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Wilson AC, Ashton PD, Calevro F, Charles H, Colella S, Febvay G, Jander G, Kushlan PF, Macdonald SJ, Schwartz JF.... (2010) Genomic insight into the amino acid relations of the pea aphid, Acyrthosiphon pisum, with its symbiotic bacterium Buchnera aphidicola. Insect molecular biology, 249-58. PMID: 20482655
Thomas GH, Zucker J, Macdonald SJ, Sorokin A, Goryanin I, & Douglas AE. (2009) A fragile metabolic network adapted for cooperation in the symbiotic bacterium Buchnera aphidicola. BMC systems biology, 24. PMID: 19232131
Schoenian I, Spiteller M, Ghaste M, Wirth R, Herz H, & Spiteller D. (2011) Chemical basis of the synergism and antagonism in microbial communities in the nests of leaf-cutting ants. Proceedings of the National Academy of Sciences of the United States of America, 108(5), 1955-60. PMID: 21245311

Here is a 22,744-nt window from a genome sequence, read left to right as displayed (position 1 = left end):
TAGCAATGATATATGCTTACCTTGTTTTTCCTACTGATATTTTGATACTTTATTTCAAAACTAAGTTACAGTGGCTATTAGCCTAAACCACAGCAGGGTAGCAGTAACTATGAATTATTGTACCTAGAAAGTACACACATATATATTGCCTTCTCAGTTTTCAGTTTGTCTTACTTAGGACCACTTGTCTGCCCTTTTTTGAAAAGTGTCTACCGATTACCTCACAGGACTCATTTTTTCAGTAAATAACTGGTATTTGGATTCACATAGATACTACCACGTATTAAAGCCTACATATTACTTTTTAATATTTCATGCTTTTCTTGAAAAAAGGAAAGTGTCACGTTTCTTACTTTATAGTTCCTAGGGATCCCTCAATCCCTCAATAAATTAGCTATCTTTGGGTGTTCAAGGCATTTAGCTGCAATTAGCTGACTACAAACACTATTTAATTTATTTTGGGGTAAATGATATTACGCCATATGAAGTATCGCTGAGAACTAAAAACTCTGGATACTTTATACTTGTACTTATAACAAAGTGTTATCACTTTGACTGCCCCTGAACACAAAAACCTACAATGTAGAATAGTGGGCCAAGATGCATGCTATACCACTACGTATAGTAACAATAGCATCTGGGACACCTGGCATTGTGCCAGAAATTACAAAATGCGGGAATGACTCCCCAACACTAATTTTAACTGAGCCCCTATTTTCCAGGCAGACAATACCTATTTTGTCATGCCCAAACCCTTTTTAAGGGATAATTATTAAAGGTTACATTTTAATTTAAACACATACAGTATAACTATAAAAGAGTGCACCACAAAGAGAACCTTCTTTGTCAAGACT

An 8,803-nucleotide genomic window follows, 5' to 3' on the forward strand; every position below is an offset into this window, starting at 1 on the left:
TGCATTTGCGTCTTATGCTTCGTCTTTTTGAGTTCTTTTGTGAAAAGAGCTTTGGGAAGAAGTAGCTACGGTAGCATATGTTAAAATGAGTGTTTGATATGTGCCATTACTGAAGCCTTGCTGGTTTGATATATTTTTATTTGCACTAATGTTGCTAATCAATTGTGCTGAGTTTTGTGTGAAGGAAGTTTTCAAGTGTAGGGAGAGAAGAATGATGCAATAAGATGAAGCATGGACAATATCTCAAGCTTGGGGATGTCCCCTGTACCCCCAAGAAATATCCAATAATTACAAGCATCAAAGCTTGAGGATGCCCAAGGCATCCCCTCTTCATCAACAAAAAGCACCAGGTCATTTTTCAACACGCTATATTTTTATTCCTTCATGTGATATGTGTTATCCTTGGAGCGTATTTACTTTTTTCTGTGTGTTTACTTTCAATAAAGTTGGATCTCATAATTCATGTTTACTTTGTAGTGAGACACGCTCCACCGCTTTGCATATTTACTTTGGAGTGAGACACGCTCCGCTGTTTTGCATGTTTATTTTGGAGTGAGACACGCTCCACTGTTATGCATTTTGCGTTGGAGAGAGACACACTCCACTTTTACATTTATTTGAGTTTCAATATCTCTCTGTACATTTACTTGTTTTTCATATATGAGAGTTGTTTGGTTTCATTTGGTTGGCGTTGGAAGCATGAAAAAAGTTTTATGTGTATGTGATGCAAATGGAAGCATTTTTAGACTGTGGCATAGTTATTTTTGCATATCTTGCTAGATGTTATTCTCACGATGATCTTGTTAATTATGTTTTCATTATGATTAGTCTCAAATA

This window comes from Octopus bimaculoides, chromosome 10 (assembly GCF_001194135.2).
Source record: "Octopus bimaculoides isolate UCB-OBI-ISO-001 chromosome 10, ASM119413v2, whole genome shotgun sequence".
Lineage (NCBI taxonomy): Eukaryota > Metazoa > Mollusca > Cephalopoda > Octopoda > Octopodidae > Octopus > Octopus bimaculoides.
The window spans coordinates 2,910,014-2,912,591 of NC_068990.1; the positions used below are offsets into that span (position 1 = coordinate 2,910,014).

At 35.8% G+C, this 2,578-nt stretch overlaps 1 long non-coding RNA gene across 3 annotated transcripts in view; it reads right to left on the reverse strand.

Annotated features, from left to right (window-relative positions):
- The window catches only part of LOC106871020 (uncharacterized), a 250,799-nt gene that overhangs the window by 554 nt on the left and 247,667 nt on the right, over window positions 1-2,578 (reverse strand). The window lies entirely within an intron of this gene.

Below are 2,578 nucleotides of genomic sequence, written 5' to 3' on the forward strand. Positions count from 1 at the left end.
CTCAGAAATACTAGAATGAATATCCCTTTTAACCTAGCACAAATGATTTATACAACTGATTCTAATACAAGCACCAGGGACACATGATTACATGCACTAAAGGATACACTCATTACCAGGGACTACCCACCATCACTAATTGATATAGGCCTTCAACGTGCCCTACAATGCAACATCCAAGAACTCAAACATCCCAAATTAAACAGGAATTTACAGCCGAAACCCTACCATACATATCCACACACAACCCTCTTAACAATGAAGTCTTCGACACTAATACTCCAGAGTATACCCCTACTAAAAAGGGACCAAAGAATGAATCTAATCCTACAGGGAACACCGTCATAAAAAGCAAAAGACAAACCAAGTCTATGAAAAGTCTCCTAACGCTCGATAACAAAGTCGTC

Neisseria meningitidis is a bacteria which lives in the throats of around 30% of the human population. In most cases it causes no problems at all and just exists as a normal part of the throat microbial flora. In some patients however it can start to colonise the bloodstream and brain, leading to cases of septicemia and meningitis which are highly dangerous and can be fatal.The invasion starts with individual bacteria, which adhere to the epithelial cells that cover the inside of the throat. They then start to divide and proliferate to form large aggregated colonies. Within these colonies they are connected to each other, and to the epithelial cells, by protrusions from the bacterial cell surface called pili which are shown below for a wild-type (i.e un-genetically modified) Neisseria meningitidis:Image taken from the reference below. The arrow points to one of the pili, and the insert shows a close-up of it.These pili are often modified by the attachment of small molecules to the pili proteins, including the molecule phosphoglycerol (shown on the right for those interested in structure). To test the effects of the addition of phosphoglycerol, the researchers found which gene caused the addition of this molecule onto the pili (the pptB gene), and removed it from the cell. Without the pptB gene there was still the same number of pili around the cell, but they were not clumping together as much. Instead of the thick fibres seen in the wild type above (caused by large bundles of pili) only little stringy fibres were seen. These thin spindly fibres show that without the addition of phosphoglycerol, the pili cannot clump together.This is important medically as Type IV pili bundle formation and N. meningitidis aggregation for infection are linked. Interestingly it was not the aggregation that was affected by removing the phosphoglyerol but the ability of individual bacteria to leave the aggregate to infect other parts of the body. In wild-type bacteria, the pptB gene is strongly activated only after several rounds of division within the aggregate, so it looks like the addition of phosphoglycerol acts as a switch, communicating to the bacteria that enough of them have aggregated and it is now time to leave. If the pptB is activated due to large numbers of bacteria it could act as a communication of the population density - signalling to the individual bacteria that the current location is far too crowded, and it has better chances of survival if it leaves.---Chamot-Rooke J, Mikaty G, Malosse C, Soyer M, Dumont A, Gault J, Imhaus AF, Martin P, Trellet M, Clary G, Chafey P, Camoin L, Nilges M, Nassif X, & Duménil G (2011). Posttranslational modification of pili upon cell contact triggers N. meningitidis dissemination. Science (New York, N.Y.), 331 (6018), 778-82 PMID: 21311024---Follow me on Twitter!